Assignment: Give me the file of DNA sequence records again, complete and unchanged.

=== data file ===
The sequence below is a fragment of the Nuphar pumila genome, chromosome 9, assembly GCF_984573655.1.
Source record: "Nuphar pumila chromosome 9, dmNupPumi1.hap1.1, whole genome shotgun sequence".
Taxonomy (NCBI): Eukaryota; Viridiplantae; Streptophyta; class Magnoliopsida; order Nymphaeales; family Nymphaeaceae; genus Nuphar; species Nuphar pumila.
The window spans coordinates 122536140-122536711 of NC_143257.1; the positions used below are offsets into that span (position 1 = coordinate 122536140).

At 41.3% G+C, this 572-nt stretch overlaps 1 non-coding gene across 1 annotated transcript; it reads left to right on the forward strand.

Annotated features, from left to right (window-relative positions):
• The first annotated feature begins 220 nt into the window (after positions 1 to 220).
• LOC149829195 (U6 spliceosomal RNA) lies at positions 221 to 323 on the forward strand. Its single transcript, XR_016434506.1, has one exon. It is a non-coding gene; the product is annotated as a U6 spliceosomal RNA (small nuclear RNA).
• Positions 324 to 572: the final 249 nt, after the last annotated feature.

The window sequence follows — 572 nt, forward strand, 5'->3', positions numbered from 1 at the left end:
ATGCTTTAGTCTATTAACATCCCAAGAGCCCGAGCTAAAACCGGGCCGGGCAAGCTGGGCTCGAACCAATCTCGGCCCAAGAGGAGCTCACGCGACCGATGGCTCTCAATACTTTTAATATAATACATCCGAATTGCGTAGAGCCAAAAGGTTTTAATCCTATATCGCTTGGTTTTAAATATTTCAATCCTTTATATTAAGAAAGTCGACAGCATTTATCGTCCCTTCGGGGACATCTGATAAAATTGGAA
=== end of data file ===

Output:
The sequence below is a fragment of the Nuphar pumila genome, chromosome 9, assembly GCF_984573655.1.
Source record: "Nuphar pumila chromosome 9, dmNupPumi1.hap1.1, whole genome shotgun sequence".
Taxonomy (NCBI): Eukaryota; Viridiplantae; Streptophyta; class Magnoliopsida; order Nymphaeales; family Nymphaeaceae; genus Nuphar; species Nuphar pumila.
The window spans coordinates 122536140-122536711 of NC_143257.1; the positions used below are offsets into that span (position 1 = coordinate 122536140).

At 41.3% G+C, this 572-nt stretch overlaps 1 non-coding gene across 1 annotated transcript; it reads left to right on the forward strand.

Annotated features, from left to right (window-relative positions):
• The first annotated feature begins 220 nt into the window (after positions 1 to 220).
• LOC149829195 (U6 spliceosomal RNA) lies at positions 221 to 323 on the forward strand. Its single transcript, XR_016434506.1, has one exon. It is a non-coding gene; the product is annotated as a U6 spliceosomal RNA (small nuclear RNA).
• Positions 324 to 572: the final 249 nt, after the last annotated feature.

The window sequence follows — 572 nt, forward strand, 5'->3', positions numbered from 1 at the left end:
ATGCTTTAGTCTATTAACATCCCAAGAGCCCGAGCTAAAACCGGGCCGGGCAAGCTGGGCTCGAACCAATCTCGGCCCAAGAGGAGCTCACGCGACCGATGGCTCTCAATACTTTTAATATAATACATCCGAATTGCGTAGAGCCAAAAGGTTTTAATCCTATATCGCTTGGTTTTAAATATTTCAATCCTTTATATTAAGAAAGTCGACAGCATTTATCGTCCCTTCGGGGACATCTGATAAAATTGGAA